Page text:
Can Betta Fish Eat Human Food?
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If you own Betta fish, you’re already familiar with their natural diet. These fish are carnivorous. In the wild, they get most of their nutrition from worms, insects, copepods, crustaceans, and small fish.
You can feed them the same foods in captivity.
In addition to this, Bettas can also get a majority of their calories from high-quality fish flakes and pellets.
But what about other foods? What else can you include in their diet? Is human food okay? That’s what we’ll be going over today! So, keep reading to find out more about this topic!
What Human Food Can Bettas Eat?
The term “human food” is super broad. Obviously, you’ll want to narrow down your options a little. To save you some time, I’ll give you a short list of Betta-approved foods!
If you want to diversify your pet’s diet, you can safely include the following:
- Leafy greens (spinach, lettuce)
- Boiled and deshelled peas
- Sweet corn
- Sweet potato
- Non-citrus fruit (cantaloupe and other melons, strawberries, mango, apples, and pears)
- Shellfish (shrimp, scallops, oysters)
These are all completely safe and nutritious foods. These fruits and veggies contain fiber, vitamins, and plant pigments to keep your Bettas healthy and colorful!
Chopped shellfish (either fresh or cooked) is also pretty close to a Betta’s natural diet. In the wild, Bettas often eat brine and fairy shrimp.
Some people also recommend feeding Bettas things like chicken meat and beef heart. In theory, these foods are alright. There’s nothing harmful about them if you use them in small quantities.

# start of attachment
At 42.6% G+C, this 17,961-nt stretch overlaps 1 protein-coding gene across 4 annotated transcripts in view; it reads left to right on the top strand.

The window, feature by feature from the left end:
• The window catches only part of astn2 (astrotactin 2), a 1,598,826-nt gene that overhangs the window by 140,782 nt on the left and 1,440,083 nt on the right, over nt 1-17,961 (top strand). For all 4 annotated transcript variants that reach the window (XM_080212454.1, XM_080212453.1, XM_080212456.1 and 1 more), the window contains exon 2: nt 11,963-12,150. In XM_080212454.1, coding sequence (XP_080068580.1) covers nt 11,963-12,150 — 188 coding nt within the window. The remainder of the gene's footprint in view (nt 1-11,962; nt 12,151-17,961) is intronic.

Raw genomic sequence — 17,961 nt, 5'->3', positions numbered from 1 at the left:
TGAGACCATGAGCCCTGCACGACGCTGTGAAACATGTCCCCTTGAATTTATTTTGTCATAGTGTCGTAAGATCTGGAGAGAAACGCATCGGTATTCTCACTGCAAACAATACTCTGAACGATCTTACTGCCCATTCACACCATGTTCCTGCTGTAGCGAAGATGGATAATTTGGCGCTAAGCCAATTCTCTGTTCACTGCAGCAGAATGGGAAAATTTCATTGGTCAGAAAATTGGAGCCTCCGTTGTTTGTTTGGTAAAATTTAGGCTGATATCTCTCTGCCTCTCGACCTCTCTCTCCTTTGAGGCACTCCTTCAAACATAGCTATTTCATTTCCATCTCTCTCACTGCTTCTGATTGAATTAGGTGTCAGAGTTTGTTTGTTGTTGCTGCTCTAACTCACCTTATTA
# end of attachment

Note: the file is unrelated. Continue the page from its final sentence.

But truth be told, this isn’t ideal fish food, nor is it natural for Bettas to eat land creatures.
Think about it— when was the last time you saw a betta fish hunting cows in the wild? Such meats contain different amino-acid profiles than shellfish and other seafood.
Fish aren’t naturally adapted to consume these foods. This makes land meats harder to digest and potentially harmful if consumed regularly.
Should You Feed Human Food to Bettas?
So, we’ve got the list of good fish-safe foods down. Now, should you feed your Bettas human food? Not if you don’t want to! It’s certainly not something you have to do.
And if you do want to entertain your fish with different tastes and colorful foods, proceed with caution.
The foods I’ve listed earlier are safe and nutritious. It’s true! But you must remember that Bettas are carnivorous by nature. This species needs a high-protein diet and 75-90% of their food should be meat-based.
That doesn’t leave a lot of room for fruit and veg, as you can imagine.
Your fish will be very healthy eating just high-protein flakes and dried or fresh feed. The remaining 10-25% of their diet should be made up of easy-to-digest plants.
These provide enough fiber to keep the Betta’s digestive system healthy.
But it’s a fine line. Eating too much human food can cause problems. Peas, greens, corn, and other vegetables contain lots of fiber. Overdoing it on that good stuff can lead to constipation (ironically) or gastrointestinal issues.
Fruits contain less fiber and more water. They also contain more sugar. Too much sugar and carbohydrate in general can cause problems in carnivorous animals, fish included.
So, when I say that no more than 25% of the Betta’s diet should come from non-meaty foods, I mean it!
Can Bettas Eat Vegetables?
Yes, Bettas can eat some vegetables. As I’ve previously stated, foods like leafy greens, peas, cucumber, sweet corn, and sweet potato are alright in small quantities.
But not all vegetables are fair game. Some veggies you must absolutely avoid feeding to your fish.